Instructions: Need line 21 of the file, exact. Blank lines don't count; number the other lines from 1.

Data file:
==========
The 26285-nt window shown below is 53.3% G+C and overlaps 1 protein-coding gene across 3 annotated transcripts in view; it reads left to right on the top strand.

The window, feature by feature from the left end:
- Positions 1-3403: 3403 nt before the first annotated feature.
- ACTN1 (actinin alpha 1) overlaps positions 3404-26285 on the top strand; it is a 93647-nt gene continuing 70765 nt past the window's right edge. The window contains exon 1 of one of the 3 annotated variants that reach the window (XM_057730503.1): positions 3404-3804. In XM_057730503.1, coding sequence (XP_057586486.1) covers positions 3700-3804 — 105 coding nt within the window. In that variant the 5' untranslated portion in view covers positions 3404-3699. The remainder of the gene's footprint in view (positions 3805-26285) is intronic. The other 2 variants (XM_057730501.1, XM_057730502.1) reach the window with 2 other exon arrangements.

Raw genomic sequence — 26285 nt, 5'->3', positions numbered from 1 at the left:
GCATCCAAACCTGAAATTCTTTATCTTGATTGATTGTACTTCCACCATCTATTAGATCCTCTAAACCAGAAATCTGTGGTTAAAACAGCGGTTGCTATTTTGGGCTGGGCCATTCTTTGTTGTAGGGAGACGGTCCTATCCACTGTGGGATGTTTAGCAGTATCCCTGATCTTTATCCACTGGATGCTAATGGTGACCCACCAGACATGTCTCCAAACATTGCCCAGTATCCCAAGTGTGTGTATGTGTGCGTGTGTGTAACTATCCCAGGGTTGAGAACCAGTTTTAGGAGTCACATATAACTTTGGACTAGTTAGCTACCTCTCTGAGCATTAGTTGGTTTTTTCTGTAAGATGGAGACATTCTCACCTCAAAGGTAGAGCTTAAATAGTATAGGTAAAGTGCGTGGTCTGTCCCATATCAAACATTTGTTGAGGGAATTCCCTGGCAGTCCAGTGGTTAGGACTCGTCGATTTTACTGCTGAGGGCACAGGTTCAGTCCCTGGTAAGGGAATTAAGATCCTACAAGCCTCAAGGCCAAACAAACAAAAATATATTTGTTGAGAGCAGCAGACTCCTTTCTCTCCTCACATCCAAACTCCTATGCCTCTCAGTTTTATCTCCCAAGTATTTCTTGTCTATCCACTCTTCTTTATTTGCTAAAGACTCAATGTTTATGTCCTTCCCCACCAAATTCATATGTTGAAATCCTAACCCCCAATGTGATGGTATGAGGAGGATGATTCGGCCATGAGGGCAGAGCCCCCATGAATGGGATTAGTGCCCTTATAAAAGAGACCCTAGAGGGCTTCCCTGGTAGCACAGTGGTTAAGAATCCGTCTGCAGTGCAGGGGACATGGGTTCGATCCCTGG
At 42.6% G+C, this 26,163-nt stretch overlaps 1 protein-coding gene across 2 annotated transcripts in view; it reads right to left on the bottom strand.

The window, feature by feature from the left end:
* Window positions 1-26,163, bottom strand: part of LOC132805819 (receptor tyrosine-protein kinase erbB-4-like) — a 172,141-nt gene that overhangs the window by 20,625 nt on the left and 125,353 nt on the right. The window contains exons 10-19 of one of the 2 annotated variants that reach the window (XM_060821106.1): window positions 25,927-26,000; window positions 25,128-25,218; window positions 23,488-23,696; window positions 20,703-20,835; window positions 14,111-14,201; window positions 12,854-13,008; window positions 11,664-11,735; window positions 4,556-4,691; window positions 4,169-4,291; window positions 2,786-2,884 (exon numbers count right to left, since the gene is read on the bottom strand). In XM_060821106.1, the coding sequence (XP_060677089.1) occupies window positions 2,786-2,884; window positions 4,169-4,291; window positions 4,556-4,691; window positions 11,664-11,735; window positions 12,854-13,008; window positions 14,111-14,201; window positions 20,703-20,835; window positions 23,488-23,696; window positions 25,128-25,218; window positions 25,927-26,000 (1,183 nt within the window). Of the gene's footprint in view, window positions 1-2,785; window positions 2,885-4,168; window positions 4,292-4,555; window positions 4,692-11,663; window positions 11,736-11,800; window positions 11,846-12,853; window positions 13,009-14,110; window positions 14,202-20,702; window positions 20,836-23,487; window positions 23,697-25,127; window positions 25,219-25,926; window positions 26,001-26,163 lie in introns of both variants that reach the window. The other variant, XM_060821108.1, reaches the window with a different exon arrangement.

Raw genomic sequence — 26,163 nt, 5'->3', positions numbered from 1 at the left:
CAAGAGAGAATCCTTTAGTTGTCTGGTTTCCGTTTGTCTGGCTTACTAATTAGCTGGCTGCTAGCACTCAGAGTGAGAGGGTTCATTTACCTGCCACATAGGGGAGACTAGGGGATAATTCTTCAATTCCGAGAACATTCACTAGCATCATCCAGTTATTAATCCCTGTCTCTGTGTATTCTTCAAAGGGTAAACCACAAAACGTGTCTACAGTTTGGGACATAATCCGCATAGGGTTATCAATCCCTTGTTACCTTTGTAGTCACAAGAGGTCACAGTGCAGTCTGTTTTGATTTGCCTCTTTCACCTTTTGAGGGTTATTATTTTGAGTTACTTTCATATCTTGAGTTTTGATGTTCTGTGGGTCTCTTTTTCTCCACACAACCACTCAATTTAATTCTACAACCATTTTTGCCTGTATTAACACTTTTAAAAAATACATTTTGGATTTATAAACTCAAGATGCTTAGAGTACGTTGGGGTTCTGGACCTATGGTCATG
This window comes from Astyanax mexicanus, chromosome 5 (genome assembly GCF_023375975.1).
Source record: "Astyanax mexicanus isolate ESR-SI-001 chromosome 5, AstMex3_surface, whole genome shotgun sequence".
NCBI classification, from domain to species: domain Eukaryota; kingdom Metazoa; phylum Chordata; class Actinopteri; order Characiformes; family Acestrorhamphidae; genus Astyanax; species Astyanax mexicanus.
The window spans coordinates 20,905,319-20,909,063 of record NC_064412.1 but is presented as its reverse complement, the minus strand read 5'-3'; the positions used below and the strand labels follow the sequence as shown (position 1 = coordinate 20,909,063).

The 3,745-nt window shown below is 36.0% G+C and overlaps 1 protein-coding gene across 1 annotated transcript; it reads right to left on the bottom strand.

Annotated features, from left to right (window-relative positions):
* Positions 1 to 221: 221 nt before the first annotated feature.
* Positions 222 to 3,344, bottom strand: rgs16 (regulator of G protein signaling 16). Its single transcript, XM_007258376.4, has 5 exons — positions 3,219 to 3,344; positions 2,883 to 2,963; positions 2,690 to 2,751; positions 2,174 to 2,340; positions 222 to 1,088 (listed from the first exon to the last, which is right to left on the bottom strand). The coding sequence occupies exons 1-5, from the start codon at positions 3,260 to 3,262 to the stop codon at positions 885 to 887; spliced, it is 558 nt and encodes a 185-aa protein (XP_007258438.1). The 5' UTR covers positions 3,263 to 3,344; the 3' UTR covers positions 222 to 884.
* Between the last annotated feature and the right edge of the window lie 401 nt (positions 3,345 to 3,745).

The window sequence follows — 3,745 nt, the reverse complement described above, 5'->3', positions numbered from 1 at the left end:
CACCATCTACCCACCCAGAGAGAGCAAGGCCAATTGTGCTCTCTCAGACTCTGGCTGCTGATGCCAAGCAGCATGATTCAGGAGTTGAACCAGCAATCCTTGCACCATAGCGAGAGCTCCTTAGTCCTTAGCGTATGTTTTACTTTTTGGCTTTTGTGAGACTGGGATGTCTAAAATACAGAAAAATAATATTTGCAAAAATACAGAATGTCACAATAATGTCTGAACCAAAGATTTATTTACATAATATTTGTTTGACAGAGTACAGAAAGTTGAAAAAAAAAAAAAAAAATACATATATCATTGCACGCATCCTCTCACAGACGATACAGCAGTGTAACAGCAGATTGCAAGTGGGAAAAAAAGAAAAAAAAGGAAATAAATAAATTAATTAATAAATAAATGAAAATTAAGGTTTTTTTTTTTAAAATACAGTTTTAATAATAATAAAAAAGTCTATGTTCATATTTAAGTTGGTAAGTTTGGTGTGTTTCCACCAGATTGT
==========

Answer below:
The window sequence follows — 3,745 nt, the reverse complement described above, 5'->3', positions numbered from 1 at the left end: